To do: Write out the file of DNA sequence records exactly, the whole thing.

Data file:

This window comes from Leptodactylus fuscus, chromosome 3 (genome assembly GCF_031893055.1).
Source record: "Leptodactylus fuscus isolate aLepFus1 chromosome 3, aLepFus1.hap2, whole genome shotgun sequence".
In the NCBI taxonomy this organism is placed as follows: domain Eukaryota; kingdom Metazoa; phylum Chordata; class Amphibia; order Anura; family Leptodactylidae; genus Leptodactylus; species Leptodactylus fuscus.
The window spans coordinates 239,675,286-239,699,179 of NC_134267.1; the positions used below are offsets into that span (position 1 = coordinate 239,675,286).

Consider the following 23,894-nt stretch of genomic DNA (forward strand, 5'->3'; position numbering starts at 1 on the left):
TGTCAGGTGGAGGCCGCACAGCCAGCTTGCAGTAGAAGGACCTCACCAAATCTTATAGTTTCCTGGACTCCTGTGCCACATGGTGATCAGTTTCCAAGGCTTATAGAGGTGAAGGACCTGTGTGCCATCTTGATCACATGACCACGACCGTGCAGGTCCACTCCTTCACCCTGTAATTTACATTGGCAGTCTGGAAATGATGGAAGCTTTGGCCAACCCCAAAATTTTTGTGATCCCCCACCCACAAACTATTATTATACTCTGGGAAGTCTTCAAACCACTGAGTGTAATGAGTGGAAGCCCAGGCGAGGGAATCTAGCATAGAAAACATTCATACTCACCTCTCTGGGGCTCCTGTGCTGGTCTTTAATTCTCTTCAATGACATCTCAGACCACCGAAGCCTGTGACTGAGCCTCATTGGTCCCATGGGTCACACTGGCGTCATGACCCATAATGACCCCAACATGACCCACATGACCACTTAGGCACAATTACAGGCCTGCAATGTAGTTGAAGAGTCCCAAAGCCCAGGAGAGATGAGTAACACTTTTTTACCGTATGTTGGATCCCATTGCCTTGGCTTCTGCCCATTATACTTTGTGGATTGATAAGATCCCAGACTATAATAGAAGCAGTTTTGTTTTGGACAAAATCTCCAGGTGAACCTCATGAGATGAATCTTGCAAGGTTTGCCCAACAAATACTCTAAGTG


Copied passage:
This window comes from Leptodactylus fuscus, chromosome 3 (genome assembly GCF_031893055.1).
Source record: "Leptodactylus fuscus isolate aLepFus1 chromosome 3, aLepFus1.hap2, whole genome shotgun sequence".
In the NCBI taxonomy this organism is placed as follows: domain Eukaryota; kingdom Metazoa; phylum Chordata; class Amphibia; order Anura; family Leptodactylidae; genus Leptodactylus; species Leptodactylus fuscus.
The window spans coordinates 239,675,286-239,699,179 of NC_134267.1; the positions used below are offsets into that span (position 1 = coordinate 239,675,286).

Consider the following 23,894-nt stretch of genomic DNA (forward strand, 5'->3'; position numbering starts at 1 on the left):
TGTCAGGTGGAGGCCGCACAGCCAGCTTGCAGTAGAAGGACCTCACCAAATCTTATAGTTTCCTGGACTCCTGTGCCACATGGTGATCAGTTTCCAAGGCTTATAGAGGTGAAGGACCTGTGTGCCATCTTGATCACATGACCACGACCGTGCAGGTCCACTCCTTCACCCTGTAATTTACATTGGCAGTCTGGAAATGATGGAAGCTTTGGCCAACCCCAAAATTTTTGTGATCCCCCACCCACAAACTATTATTATACTCTGGGAAGTCTTCAAACCACTGAGTGTAATGAGTGGAAGCCCAGGCGAGGGAATCTAGCATAGAAAACATTCATACTCACCTCTCTGGGGCTCCTGTGCTGGTCTTTAATTCTCTTCAATGACATCTCAGACCACCGAAGCCTGTGACTGAGCCTCATTGGTCCCATGGGTCACACTGGCGTCATGACCCATAATGACCCCAACATGACCCACATGACCACTTAGGCACAATTACAGGCCTGCAATGTAGTTGAAGAGTCCCAAAGCCCAGGAGAGATGAGTAACACTTTTTTACCGTATGTTGGATCCCATTGCCTTGGCTTCTGCCCATTATACTTTGTGGATTGATAAGATCCCAGACTATAATAGAAGCAGTTTTGTTTTGGACAAAATCTCCAGGTGAACCTCATGAGATGAATCTTGCAAGGTTTGCCCAACAAATACTCTAAGTG